A set of rankings of the best U.S. doctoral programs was corrected and re-released on April 21, which led to improvements in the rankings for Cornell’s aerospace engineering and French programs.
According to Vice Provost and Dean of the Graduate School Barbara Knuth, the changes made to the rankings — originally released in September by The National Research Council — were necessary.
“The first round of rankings by the NRC have been characterized as flawed by a number of organizations,” she said.
In the original report, the aerospace engineering program had an R-ranking — which compares a doctoral program’s similarities to the strongest programs in its field — between 10 and 23, meaning that there was a 95 percent probability that the program is between 10th and 23rd best in the country. In the revised rankings, the program’s R-ranking jumped to a range between 4th and 13th.
According to the new R-rankings, the French program at Cornell has a 95 percent probability of being between the 7th and 21st best of the country’s 43 doctoral programs in French. The program’s original R-ranking was a range between 12th and 30th.
The French program also received an increased S-ranking, a measure that depends more on program variables like faculty and student diversity. The S-ranking saw an increase from 16 to 30 to a ranking 11 to 26.
The revised rankings make four different corrections: they include all the honors and awards received by faculty — some of which were originally left out; correct citation counts for publications by faculty members in the non-humanities fields; take into account the proportion of new graduates who find academic jobs; and look at the proportion of first year students who receive full financial support.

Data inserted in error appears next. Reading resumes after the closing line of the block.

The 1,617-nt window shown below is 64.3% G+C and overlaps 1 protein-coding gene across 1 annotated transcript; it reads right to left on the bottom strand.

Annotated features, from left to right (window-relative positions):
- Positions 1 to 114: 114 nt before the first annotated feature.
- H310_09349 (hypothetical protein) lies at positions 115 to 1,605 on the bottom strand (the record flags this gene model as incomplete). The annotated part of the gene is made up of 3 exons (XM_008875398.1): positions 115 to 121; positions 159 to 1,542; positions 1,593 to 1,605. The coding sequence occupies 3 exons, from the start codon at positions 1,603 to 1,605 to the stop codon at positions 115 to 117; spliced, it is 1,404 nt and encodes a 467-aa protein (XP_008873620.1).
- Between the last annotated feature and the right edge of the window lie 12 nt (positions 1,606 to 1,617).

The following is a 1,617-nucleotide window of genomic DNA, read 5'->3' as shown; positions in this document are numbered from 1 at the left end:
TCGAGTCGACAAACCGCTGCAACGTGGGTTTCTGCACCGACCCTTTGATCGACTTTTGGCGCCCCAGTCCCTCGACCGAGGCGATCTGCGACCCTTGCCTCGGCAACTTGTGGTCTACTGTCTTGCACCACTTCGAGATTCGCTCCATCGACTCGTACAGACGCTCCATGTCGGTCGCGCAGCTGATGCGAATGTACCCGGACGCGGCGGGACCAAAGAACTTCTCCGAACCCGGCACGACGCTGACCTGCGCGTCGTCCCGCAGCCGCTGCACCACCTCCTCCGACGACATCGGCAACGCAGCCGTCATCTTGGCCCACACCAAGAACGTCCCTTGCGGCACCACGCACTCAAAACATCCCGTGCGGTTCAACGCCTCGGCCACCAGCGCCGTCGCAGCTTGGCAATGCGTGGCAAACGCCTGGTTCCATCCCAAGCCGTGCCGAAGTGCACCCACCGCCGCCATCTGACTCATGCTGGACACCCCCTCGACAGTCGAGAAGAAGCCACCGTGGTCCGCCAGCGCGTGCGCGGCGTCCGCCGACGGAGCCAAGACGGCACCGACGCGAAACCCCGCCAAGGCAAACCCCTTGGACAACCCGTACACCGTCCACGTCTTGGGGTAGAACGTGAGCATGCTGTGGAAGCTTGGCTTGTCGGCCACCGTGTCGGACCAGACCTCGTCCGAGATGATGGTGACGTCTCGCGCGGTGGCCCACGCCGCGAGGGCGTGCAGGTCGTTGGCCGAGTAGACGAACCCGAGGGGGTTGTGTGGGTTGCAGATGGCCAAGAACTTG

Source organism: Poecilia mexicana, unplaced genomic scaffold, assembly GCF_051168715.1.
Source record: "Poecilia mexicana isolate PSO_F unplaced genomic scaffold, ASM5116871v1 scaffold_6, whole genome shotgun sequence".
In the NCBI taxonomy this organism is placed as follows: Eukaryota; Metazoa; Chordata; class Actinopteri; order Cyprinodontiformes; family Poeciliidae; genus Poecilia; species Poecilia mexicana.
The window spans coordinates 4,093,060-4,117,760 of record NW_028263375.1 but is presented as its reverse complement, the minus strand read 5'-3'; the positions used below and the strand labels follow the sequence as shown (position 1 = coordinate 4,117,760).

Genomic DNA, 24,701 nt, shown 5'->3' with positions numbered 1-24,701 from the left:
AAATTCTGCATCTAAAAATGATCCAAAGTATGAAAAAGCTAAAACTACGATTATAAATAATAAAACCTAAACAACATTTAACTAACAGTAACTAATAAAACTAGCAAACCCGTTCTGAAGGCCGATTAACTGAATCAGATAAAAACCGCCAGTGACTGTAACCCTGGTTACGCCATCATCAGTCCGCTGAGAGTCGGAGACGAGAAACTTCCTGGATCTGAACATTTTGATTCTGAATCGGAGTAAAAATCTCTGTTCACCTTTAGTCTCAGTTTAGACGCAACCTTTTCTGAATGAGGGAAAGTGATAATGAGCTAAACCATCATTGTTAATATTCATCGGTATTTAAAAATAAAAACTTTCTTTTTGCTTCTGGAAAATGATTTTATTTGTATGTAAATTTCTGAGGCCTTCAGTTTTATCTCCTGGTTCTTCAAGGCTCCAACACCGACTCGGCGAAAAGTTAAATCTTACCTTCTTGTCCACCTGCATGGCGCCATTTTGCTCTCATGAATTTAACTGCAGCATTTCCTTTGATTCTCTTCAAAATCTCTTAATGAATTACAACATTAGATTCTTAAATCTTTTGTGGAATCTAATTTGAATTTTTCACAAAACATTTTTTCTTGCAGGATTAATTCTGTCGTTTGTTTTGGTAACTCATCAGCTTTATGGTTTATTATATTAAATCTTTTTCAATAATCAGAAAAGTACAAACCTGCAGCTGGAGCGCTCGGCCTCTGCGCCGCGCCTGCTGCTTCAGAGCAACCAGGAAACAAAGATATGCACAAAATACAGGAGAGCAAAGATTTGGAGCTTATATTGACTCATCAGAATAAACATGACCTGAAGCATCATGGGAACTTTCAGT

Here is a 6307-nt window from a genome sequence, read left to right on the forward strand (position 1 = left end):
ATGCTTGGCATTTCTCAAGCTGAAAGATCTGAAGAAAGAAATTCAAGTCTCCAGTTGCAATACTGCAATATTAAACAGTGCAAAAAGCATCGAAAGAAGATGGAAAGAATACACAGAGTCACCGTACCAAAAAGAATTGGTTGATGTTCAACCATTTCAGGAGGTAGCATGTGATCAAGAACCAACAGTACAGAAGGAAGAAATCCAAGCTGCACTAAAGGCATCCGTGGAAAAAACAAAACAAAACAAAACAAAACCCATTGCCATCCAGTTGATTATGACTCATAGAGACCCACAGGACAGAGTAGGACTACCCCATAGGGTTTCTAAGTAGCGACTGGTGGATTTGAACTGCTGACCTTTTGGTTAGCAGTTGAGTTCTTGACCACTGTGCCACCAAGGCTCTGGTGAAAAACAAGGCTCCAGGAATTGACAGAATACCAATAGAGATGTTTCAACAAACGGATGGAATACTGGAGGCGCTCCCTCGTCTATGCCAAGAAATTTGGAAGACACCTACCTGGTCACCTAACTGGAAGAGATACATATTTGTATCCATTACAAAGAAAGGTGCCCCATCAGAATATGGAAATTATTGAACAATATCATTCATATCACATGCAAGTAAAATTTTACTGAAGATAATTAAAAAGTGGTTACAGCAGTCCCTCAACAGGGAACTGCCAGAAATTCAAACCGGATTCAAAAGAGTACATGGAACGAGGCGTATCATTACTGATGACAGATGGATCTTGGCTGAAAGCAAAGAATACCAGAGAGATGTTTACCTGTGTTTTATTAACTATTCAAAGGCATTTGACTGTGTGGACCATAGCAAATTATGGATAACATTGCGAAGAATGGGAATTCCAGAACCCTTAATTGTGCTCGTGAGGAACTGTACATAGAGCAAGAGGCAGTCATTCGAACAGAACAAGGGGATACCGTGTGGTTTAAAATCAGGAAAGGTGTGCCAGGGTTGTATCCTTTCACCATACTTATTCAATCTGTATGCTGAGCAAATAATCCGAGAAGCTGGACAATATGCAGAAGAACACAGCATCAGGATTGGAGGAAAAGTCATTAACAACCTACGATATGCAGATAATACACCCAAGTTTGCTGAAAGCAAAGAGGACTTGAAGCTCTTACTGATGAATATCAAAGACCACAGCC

“Commonly cited problems include the overall complexity and lack of interpretability of the ‘S’ and ‘R’ rankings, the wide range of rankings reported for some fields and the lack of timeliness, among others,” Knuth said.
While these new rankings address several concerns voiced after the September release, some remain wary of the ranking process.
Stephen Stigler, a professor of statistics at the University of Chicago, was invited by the NRC to review early drafts of the report’s methodology. Stigler said the new rankings should not carry much weight because the changes made to recalculate the revisions were not significant enough to cause the drastic changes seen in some program’s rankings, according to the Chronicle of Higher Education.
Knuth said the rankings place too much weight on whether Ph.D. student plan to enter academia. Many Cornell students pursue non-academic careers in industry, government and the non-profit sector, so the measures used by the ranking system may be inappropriate for doctoral programs at the University, she added.
Regarding prospective students, Knuth said rankings are only part of the selection process when considering a doctoral program.
“Rankings, whether from NRC or other organizations, are only one component of evaluating the impact and value of a graduate field,” Knuth said, “Other components are important to consider as well, such as employability and placement of graduates.”
Original Author: Erika Hooker